At the Brookside Mall clinic, volunteers are handing out masks and asking people to "double up," putting the masks on over their existing ones, even if they were wearing an N95 or KN95.
"Our IPC [infection prevention control] best practices for most of the pandemic has called for everyone to be given a new, clean mask regardless of what they bring with them," Horizon spokesperson Kris McDavid said in an email.
"I think it's to ensure consistent standards are being met in terms of where masked are being sourced from."
As of Monday, 26 per cent of eligible New Brunswickers have received a booster dose, up from 25.4 per cent, 83.2 per cent have received two doses, up from 83.1 per cent, and 90.8 per cent have received one dose, unchanged.
According to CBC's vaccine tracker, 79.1 per cent of the province's total population is double-dosed and 86.4 per cent have received at least one dose.
2 weekend deaths both people in their 70s
The two COVID-related deaths reported over the weekend both involved people in their 70s, one in the Saint John region, Zone 2, and the other in the Miramichi region, Zone 7, Public Health said in a news release Monday.
No news releases were issued over the weekend.
Public Health also reported 220 new cases of COVID-19 on Monday, based on PCR (polymerase chain reaction) lab tests, which are being limited to groups considered at the highest risk of being hospitalized because of the virus.
That total does not include positive rapid test results, which are not diagnostic but the province is now treating as confirmatory and asking people to self-report online.
There were another 443 positive rapid test results submitted with a Jan. 9 result date, according to the news release.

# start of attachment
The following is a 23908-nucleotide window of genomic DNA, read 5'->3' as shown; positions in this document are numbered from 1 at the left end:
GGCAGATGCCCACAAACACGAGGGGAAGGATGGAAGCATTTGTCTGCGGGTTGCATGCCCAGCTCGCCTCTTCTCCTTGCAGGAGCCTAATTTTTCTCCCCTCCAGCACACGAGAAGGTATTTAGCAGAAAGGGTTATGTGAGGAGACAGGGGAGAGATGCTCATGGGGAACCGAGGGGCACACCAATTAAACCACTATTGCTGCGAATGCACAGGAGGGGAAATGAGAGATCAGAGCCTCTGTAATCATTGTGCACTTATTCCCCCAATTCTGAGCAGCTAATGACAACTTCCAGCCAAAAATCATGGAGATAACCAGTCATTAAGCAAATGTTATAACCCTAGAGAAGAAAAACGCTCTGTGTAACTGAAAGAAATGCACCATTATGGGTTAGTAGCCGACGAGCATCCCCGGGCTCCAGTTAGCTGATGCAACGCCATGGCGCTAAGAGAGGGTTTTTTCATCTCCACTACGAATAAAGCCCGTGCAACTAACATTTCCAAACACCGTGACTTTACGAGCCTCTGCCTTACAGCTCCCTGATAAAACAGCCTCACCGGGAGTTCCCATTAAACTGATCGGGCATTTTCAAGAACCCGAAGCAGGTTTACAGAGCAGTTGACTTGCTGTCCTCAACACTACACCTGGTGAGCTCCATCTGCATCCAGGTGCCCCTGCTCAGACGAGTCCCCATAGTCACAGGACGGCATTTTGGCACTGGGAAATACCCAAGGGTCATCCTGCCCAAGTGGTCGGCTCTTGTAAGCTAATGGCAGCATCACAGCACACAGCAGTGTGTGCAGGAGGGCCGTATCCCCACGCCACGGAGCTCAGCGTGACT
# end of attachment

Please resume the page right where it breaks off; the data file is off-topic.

Since the province launched the Point of Care Testing – Positive Result Self Reporting web portal on Jan. 5, more than 3,800 people have registered as being positive.
"Due to the delay between when people submit their results and the spread currently happening because of the Omicron variant, these numbers combined with the daily PCR positive results available on the COVID-19 dashboard are understood to be lower than the actual number of cases," Public Health said.
Still, the province will begin making positive rapid test results public on the COVID-19 dashboard by the end of the week, said Department of Health spokesperson Bruce Macfarlane. The health zones and age ranges of those who test positive will also be included.
The regional breakdown of the 220 new PCR-confirmed cases reported includes:
- Moncton region, Zone 1 — 110 cases
- Saint John region, Zone 2 — 35 cases
- Fredericton region, Zone 3 — 21 cases
- Edmundston region Zone 4 — 14 cases
- Campbellton region, Zone 5 — 16 cases
- Bathurst region, Zone 6 — 21 cases
- Miramichi region, Zone 7 — three cases
A total of 639,488 PCR tests have been conducted to date, including 1,720 on Sunday, putting the positivity rate at 12.8 per cent.
There are 7,668 active cases across the province.
New Brunswick has had 20,699 PCR-confirmed cases of COVID-19, with 12,857 recoveries so far and 172 deaths.